The Court's opinion is consistent with precedent such as Mezei which also denied a noncitizen detained on Ellis Island entry to the United States. See Shaughnessy v. United States ex rel. Mezei, 345 U.S. 206 (1953). Mezei's case was perhaps more compelling in that he had been a lawful permanent resident of the United States most of his life and was returning from a visit to Eastern Europe when he was detained. He was willing to go to another country, but could not find one that would take him. By contrast, the Uighurs have never lived in the United States and have had offers of resettlement from stable democratic countries such as Switzerland and Palau, which makes their demand to be resettled in the U.S. less sympathetic or pressing than it was prior to those offers of resettlement.
The United States and Cuba are scheduled to resume immigration talks on Friday, June 18 in Washington, D.C. for the first time since February. Fornally, these talks are intended to monitor the 16-year-old agreement between the U.S. and Cuba pursuant to which the U.S. issues 20,000 visas per year to Cubans. However, in the past, these talks have often been an opportunity to raise other topics besides immigration. Other informal talks between the U.S. and Cuba in the past few months have dealt with aid to Haiti and the Gulf oil spill.
In a positive sign, the Cuban government released Alan Sigler, an ailing political prisoner, last week after talks with the Catholic Church and transferred six other political prisoners to jails closer to their homes and families. From the U.S. side, one continuing sticking point is Cuba's detention since December of American contrator Alan Gross, whom the Cubans accuse of spying.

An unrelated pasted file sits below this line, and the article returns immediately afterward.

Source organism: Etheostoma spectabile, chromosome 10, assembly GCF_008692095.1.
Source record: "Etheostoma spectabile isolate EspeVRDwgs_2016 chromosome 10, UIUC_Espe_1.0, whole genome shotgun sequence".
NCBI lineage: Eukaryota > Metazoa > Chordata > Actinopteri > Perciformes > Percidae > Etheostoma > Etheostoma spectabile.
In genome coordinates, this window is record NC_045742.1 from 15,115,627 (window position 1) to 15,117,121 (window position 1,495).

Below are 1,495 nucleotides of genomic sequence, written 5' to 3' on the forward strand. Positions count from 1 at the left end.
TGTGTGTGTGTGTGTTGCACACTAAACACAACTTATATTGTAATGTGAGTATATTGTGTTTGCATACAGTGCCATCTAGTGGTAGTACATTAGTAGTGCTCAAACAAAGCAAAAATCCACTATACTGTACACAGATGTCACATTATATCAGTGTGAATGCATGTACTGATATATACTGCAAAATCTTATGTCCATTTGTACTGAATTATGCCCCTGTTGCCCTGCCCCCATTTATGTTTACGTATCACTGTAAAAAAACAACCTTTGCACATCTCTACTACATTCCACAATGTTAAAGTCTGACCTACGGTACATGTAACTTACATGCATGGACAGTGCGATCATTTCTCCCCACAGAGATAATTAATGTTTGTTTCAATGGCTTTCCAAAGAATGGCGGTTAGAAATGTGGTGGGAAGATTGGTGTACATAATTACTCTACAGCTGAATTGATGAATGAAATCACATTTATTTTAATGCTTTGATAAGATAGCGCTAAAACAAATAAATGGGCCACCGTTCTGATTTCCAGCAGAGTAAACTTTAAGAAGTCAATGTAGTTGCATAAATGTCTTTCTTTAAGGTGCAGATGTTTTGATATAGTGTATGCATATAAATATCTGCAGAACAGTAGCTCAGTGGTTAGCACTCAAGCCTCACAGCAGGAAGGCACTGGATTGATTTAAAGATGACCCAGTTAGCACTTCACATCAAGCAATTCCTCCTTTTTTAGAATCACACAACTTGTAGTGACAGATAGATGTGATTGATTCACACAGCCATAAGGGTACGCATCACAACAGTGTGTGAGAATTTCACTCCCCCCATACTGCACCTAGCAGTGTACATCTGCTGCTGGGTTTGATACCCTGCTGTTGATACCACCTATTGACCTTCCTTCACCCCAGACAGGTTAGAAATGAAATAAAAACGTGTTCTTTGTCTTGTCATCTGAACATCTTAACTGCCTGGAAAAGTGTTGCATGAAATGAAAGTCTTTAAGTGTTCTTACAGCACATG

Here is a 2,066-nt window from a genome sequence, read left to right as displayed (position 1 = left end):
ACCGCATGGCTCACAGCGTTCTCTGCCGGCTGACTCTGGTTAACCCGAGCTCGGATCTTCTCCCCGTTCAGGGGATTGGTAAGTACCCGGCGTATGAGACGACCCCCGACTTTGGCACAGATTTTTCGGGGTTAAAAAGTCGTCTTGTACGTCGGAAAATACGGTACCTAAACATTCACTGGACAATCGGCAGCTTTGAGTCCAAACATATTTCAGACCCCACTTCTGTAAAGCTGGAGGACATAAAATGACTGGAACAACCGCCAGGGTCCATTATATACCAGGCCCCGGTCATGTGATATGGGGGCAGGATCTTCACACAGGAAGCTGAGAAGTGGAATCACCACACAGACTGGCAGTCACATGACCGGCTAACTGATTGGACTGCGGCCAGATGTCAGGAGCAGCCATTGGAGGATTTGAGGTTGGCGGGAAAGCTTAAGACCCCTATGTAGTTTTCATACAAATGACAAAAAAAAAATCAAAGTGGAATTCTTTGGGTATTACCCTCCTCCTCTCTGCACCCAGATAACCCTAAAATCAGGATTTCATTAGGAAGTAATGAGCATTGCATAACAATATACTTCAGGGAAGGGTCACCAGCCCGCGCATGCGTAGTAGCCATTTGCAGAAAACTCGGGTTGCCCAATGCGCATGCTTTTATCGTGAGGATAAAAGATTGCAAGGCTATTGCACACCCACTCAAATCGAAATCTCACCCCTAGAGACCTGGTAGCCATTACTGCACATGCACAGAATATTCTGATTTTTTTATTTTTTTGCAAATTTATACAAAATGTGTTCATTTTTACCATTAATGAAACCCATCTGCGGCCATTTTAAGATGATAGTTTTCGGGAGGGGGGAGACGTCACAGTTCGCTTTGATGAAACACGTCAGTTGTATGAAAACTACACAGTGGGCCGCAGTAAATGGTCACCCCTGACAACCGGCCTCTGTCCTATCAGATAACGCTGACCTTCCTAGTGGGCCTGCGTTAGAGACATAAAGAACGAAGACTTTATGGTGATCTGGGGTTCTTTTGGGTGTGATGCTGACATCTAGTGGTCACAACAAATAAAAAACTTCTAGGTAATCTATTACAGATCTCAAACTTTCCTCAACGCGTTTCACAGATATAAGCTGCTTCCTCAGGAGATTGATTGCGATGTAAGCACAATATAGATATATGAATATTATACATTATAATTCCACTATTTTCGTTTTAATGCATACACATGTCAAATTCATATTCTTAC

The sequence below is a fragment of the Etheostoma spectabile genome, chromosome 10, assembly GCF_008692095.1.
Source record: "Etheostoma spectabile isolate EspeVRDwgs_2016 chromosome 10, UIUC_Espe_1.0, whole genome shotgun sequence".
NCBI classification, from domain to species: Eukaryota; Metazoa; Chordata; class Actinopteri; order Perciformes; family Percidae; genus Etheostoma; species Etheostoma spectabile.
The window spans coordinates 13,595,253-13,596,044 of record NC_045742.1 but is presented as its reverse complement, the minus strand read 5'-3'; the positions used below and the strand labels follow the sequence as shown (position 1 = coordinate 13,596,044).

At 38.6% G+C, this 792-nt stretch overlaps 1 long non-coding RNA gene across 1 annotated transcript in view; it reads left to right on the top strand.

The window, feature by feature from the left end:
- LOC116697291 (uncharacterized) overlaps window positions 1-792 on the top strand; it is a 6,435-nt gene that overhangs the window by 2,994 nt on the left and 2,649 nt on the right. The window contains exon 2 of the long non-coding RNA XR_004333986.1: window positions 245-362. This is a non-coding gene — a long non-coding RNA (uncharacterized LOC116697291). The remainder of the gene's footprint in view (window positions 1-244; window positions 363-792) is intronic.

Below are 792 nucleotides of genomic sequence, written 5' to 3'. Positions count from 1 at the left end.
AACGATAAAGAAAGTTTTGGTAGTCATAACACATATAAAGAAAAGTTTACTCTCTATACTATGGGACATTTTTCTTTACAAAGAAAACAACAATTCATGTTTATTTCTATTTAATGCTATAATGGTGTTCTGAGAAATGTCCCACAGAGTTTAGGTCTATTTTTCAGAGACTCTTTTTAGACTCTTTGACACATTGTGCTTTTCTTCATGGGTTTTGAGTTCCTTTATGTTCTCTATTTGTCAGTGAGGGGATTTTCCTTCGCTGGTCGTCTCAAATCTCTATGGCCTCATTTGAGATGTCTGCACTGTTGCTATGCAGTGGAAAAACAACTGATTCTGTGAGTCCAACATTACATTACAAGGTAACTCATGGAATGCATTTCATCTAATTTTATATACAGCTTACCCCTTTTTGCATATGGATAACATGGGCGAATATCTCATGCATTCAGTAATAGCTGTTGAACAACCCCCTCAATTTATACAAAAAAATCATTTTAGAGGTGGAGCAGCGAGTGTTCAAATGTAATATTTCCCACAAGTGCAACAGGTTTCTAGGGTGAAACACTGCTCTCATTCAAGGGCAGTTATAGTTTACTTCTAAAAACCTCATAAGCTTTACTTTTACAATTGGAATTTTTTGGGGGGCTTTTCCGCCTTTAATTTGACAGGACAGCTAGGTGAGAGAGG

According to a press release from the International Criminal Court, a new search engine is now available, focusing on the work of the ICC, the ad hoc international criminal tribunals, and international criminal law at the national and transnational level.
The ICC Legal Tools Project (www.legal-tools.org) is a project of the ICC Office of the Prosecutor to develop a comprehensive, indexed, and easily-searchable database of primary and secondary source material in international (and internationalized) criminal law. This announcement marks the second generation of the Legal Tools project, which contains a robust amount of caselaw, statutory information, and commentary.
Institutional interest disclaimer - Two teams of WU Law students are among the corps of students and young lawyers doing the "grunt work" on this project. I'm receiving -- and WU is receiving -- no consideration for this shameless plug. All the same, I do think this is a neat and useful resource.
Monday, June 14, 2010
Just before the close of the Review Conference on the International Criminal Court (ICC) on Friday, the Review Conference voted to adopt an amendment to the Rome Statute defining the crime of aggression and identifying the jurisdictional requirements for prosecution of the crime. The crime of aggression has been part of Article 5 of the ICC Statute since its inception in 1998, but no one could be charged with the crime because the parties were unable to agree on its definitional and jurisdictional elements.